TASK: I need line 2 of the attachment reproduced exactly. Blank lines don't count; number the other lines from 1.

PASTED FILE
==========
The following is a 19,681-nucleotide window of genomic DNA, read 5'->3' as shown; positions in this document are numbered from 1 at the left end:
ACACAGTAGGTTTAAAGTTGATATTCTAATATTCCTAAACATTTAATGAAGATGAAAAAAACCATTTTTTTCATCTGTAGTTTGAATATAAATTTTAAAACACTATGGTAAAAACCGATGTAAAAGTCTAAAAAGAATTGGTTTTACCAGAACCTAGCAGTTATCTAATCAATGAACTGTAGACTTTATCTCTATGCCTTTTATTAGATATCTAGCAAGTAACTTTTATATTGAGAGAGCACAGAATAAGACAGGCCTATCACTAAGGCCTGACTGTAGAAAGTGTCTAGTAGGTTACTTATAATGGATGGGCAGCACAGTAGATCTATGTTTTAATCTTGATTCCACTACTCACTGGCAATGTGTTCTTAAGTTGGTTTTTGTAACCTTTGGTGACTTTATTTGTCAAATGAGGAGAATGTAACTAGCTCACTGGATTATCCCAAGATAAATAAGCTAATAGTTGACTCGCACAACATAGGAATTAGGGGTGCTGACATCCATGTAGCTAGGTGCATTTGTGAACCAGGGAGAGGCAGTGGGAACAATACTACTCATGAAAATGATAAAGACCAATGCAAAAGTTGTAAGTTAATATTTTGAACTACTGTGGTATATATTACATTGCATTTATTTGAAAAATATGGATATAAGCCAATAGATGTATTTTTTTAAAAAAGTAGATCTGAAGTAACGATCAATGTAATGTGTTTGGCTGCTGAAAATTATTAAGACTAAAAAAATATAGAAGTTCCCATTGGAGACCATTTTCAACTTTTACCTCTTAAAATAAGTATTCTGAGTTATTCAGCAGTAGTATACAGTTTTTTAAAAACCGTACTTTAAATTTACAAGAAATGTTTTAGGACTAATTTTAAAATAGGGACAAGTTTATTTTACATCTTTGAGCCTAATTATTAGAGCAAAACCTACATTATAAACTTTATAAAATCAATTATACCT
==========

ACACAGTAGGTTTAAAGTTGATATTCTAATATTCCTAAACATTTAATGAAGATGAAAAAAACCATTTTTTTCATCTGTAGTTTGAATATAAATTTTAAAACACTATGGTAAAAACCGATGTAAAAGTCTAAAAAGAATTGGTTTTACCAGAACCTAGCAGTTATCTAATCAATGAACTGTAGACTTTATCTCTATGCCTTTTATTAGATATCTAGCAAGTAACTTTTATATTGAGAGAGCACAGAATAAGACAGGCCTATCACTAAGGCCTGACTGTAGAAAGTGTCTAGTAGGTTACTTATAATGGATGGGCAGCACAGTAGATCTATGTTTTAATCTTGATTCCACTACTCACTGGCAATGTGTTCTTAAGTTGGTTTTTGTAACCTTTGGTGACTTTATTTGTCAAATGAGGAGAATGTAACTAGCTCACTGGATTATCCCAAGATAAATAAGCTAATAGTTGACTCGCACAACATAGGAATTAGGGGTGCTGACATCCATGTAGCTAGGTGCATTTGTGAACCAGGGAGAGGCAGTGGGAACAATACTACTCATGAAAATGATAAAGACCAATGCAAAAGTTGTAAGTTAATATTTTGAACTACTGTGGTATATATTACATTGCATTTATTTGAAAAATATGGATATAAGCCAATAGATGTATTTTTTTAAAAAAGTAGATCTGAAGTAACGATCAATGTAATGTGTTTGGCTGCTGAAAATTATTAAGACTAAAAAAATATAGAAGTTCCCATTGGAGACCATTTTCAACTTTTACCTCTTAAAATAAGTATTCTGAGTTATTCAGCAGTAGTATACAGTTTTTTAAAAACCGTACTTTAAATTTACAAGAAATGTTTTAGGACTAATTTTAAAATAGGGACAAGTTTATTTTACATCTTTGAGCCTAATTATTAGAGCAAAACCTACATTATAAACTTTATAAAATCAATTATACCT